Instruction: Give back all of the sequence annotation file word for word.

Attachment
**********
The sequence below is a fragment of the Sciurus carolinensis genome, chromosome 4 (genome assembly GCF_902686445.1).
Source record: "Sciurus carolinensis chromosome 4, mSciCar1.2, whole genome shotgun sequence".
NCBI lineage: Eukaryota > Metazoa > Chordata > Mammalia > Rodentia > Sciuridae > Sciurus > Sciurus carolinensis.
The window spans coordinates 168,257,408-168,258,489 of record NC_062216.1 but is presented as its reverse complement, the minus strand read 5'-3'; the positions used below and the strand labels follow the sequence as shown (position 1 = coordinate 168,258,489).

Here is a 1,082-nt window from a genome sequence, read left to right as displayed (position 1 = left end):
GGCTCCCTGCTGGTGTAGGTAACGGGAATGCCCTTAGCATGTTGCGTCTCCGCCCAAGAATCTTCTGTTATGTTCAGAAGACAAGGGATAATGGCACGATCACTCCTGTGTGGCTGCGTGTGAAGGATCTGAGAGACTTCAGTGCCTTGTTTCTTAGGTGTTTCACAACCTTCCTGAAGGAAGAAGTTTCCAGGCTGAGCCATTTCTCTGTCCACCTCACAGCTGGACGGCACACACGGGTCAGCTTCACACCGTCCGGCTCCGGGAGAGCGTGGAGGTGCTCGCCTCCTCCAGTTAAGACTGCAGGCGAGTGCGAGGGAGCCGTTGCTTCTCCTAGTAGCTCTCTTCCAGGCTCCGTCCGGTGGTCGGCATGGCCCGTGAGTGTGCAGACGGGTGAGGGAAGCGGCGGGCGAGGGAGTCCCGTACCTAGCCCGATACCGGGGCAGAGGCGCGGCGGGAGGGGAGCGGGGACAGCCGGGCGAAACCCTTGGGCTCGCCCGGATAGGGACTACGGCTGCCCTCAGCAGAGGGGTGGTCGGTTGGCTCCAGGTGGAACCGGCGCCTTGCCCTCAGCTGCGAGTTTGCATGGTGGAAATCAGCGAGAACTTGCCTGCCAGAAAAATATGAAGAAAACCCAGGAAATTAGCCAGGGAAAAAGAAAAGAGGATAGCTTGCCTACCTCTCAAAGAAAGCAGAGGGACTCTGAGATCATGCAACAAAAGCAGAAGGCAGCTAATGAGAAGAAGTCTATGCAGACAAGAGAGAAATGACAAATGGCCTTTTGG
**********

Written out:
The sequence below is a fragment of the Sciurus carolinensis genome, chromosome 4 (genome assembly GCF_902686445.1).
Source record: "Sciurus carolinensis chromosome 4, mSciCar1.2, whole genome shotgun sequence".
NCBI lineage: Eukaryota > Metazoa > Chordata > Mammalia > Rodentia > Sciuridae > Sciurus > Sciurus carolinensis.
The window spans coordinates 168,257,408-168,258,489 of record NC_062216.1 but is presented as its reverse complement, the minus strand read 5'-3'; the positions used below and the strand labels follow the sequence as shown (position 1 = coordinate 168,258,489).

Here is a 1,082-nt window from a genome sequence, read left to right as displayed (position 1 = left end):
GGCTCCCTGCTGGTGTAGGTAACGGGAATGCCCTTAGCATGTTGCGTCTCCGCCCAAGAATCTTCTGTTATGTTCAGAAGACAAGGGATAATGGCACGATCACTCCTGTGTGGCTGCGTGTGAAGGATCTGAGAGACTTCAGTGCCTTGTTTCTTAGGTGTTTCACAACCTTCCTGAAGGAAGAAGTTTCCAGGCTGAGCCATTTCTCTGTCCACCTCACAGCTGGACGGCACACACGGGTCAGCTTCACACCGTCCGGCTCCGGGAGAGCGTGGAGGTGCTCGCCTCCTCCAGTTAAGACTGCAGGCGAGTGCGAGGGAGCCGTTGCTTCTCCTAGTAGCTCTCTTCCAGGCTCCGTCCGGTGGTCGGCATGGCCCGTGAGTGTGCAGACGGGTGAGGGAAGCGGCGGGCGAGGGAGTCCCGTACCTAGCCCGATACCGGGGCAGAGGCGCGGCGGGAGGGGAGCGGGGACAGCCGGGCGAAACCCTTGGGCTCGCCCGGATAGGGACTACGGCTGCCCTCAGCAGAGGGGTGGTCGGTTGGCTCCAGGTGGAACCGGCGCCTTGCCCTCAGCTGCGAGTTTGCATGGTGGAAATCAGCGAGAACTTGCCTGCCAGAAAAATATGAAGAAAACCCAGGAAATTAGCCAGGGAAAAAGAAAAGAGGATAGCTTGCCTACCTCTCAAAGAAAGCAGAGGGACTCTGAGATCATGCAACAAAAGCAGAAGGCAGCTAATGAGAAGAAGTCTATGCAGACAAGAGAGAAATGACAAATGGCCTTTTGG